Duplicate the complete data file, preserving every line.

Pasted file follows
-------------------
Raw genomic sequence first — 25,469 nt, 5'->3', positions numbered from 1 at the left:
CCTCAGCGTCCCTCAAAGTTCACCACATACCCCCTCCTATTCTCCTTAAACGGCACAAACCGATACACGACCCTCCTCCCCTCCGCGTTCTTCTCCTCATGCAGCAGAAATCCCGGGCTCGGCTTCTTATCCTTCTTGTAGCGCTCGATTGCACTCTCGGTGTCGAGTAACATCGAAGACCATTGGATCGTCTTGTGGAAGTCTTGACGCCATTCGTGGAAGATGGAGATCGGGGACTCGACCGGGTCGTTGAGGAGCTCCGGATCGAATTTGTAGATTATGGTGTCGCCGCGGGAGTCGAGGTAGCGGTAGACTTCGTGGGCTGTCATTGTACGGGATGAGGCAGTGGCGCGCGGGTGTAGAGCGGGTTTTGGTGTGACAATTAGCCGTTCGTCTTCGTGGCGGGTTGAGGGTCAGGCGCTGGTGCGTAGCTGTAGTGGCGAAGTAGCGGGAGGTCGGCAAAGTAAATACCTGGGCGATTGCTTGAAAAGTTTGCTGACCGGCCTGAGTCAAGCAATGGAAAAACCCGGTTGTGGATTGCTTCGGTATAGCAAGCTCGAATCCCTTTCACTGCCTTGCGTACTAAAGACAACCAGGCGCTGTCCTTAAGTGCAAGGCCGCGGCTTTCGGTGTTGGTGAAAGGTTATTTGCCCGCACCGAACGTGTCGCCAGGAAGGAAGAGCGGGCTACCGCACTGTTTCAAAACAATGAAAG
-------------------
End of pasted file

Raw genomic sequence first — 25,469 nt, 5'->3', positions numbered from 1 at the left:
CCTCAGCGTCCCTCAAAGTTCACCACATACCCCCTCCTATTCTCCTTAAACGGCACAAACCGATACACGACCCTCCTCCCCTCCGCGTTCTTCTCCTCATGCAGCAGAAATCCCGGGCTCGGCTTCTTATCCTTCTTGTAGCGCTCGATTGCACTCTCGGTGTCGAGTAACATCGAAGACCATTGGATCGTCTTGTGGAAGTCTTGACGCCATTCGTGGAAGATGGAGATCGGGGACTCGACCGGGTCGTTGAGGAGCTCCGGATCGAATTTGTAGATTATGGTGTCGCCGCGGGAGTCGAGGTAGCGGTAGACTTCGTGGGCTGTCATTGTACGGGATGAGGCAGTGGCGCGCGGGTGTAGAGCGGGTTTTGGTGTGACAATTAGCCGTTCGTCTTCGTGGCGGGTTGAGGGTCAGGCGCTGGTGCGTAGCTGTAGTGGCGAAGTAGCGGGAGGTCGGCAAAGTAAATACCTGGGCGATTGCTTGAAAAGTTTGCTGACCGGCCTGAGTCAAGCAATGGAAAAACCCGGTTGTGGATTGCTTCGGTATAGCAAGCTCGAATCCCTTTCACTGCCTTGCGTACTAAAGACAACCAGGCGCTGTCCTTAAGTGCAAGGCCGCGGCTTTCGGTGTTGGTGAAAGGTTATTTGCCCGCACCGAACGTGTCGCCAGGAAGGAAGAGCGGGCTACCGCACTGTTTCAAAACAATGAAAG